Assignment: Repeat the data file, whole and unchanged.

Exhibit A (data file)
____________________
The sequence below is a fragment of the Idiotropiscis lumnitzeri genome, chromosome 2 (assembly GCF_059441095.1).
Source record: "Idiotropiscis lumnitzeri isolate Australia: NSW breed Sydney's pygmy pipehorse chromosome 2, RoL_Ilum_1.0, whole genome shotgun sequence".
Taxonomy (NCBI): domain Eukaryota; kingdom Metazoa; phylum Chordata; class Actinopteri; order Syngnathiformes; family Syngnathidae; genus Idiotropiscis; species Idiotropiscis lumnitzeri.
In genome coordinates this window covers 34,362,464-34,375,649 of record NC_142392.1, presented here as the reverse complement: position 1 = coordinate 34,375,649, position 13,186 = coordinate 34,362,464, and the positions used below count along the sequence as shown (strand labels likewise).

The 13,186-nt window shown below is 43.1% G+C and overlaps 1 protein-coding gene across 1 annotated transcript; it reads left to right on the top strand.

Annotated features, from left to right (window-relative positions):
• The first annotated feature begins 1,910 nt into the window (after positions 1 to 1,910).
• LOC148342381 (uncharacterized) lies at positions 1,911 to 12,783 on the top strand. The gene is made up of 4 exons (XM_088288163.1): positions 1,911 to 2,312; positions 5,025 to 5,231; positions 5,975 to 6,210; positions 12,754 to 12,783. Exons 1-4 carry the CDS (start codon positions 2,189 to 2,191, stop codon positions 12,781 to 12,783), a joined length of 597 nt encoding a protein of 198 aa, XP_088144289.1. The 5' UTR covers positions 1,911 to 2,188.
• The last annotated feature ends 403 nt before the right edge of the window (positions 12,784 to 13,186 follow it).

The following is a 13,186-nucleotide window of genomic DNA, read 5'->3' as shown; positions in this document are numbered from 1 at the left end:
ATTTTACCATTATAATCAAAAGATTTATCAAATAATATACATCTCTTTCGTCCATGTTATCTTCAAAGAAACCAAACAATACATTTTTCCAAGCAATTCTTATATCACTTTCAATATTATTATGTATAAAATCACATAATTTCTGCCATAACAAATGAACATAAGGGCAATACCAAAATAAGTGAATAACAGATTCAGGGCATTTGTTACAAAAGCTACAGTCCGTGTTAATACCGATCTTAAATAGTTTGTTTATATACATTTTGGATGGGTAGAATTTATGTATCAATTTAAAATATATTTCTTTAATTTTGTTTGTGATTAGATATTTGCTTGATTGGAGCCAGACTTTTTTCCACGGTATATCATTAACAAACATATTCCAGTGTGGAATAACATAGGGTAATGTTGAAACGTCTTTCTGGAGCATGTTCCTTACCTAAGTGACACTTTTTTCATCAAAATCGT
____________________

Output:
The sequence below is a fragment of the Idiotropiscis lumnitzeri genome, chromosome 2 (assembly GCF_059441095.1).
Source record: "Idiotropiscis lumnitzeri isolate Australia: NSW breed Sydney's pygmy pipehorse chromosome 2, RoL_Ilum_1.0, whole genome shotgun sequence".
Taxonomy (NCBI): domain Eukaryota; kingdom Metazoa; phylum Chordata; class Actinopteri; order Syngnathiformes; family Syngnathidae; genus Idiotropiscis; species Idiotropiscis lumnitzeri.
In genome coordinates this window covers 34,362,464-34,375,649 of record NC_142392.1, presented here as the reverse complement: position 1 = coordinate 34,375,649, position 13,186 = coordinate 34,362,464, and the positions used below count along the sequence as shown (strand labels likewise).

The 13,186-nt window shown below is 43.1% G+C and overlaps 1 protein-coding gene across 1 annotated transcript; it reads left to right on the top strand.

Annotated features, from left to right (window-relative positions):
• The first annotated feature begins 1,910 nt into the window (after positions 1 to 1,910).
• LOC148342381 (uncharacterized) lies at positions 1,911 to 12,783 on the top strand. The gene is made up of 4 exons (XM_088288163.1): positions 1,911 to 2,312; positions 5,025 to 5,231; positions 5,975 to 6,210; positions 12,754 to 12,783. Exons 1-4 carry the CDS (start codon positions 2,189 to 2,191, stop codon positions 12,781 to 12,783), a joined length of 597 nt encoding a protein of 198 aa, XP_088144289.1. The 5' UTR covers positions 1,911 to 2,188.
• The last annotated feature ends 403 nt before the right edge of the window (positions 12,784 to 13,186 follow it).

The following is a 13,186-nucleotide window of genomic DNA, read 5'->3' as shown; positions in this document are numbered from 1 at the left end:
ATTTTACCATTATAATCAAAAGATTTATCAAATAATATACATCTCTTTCGTCCATGTTATCTTCAAAGAAACCAAACAATACATTTTTCCAAGCAATTCTTATATCACTTTCAATATTATTATGTATAAAATCACATAATTTCTGCCATAACAAATGAACATAAGGGCAATACCAAAATAAGTGAATAACAGATTCAGGGCATTTGTTACAAAAGCTACAGTCCGTGTTAATACCGATCTTAAATAGTTTGTTTATATACATTTTGGATGGGTAGAATTTATGTATCAATTTAAAATATATTTCTTTAATTTTGTTTGTGATTAGATATTTGCTTGATTGGAGCCAGACTTTTTTCCACGGTATATCATTAACAAACATATTCCAGTGTGGAATAACATAGGGTAATGTTGAAACGTCTTTCTGGAGCATGTTCCTTACCTAAGTGACACTTTTTTCATCAAAATCGT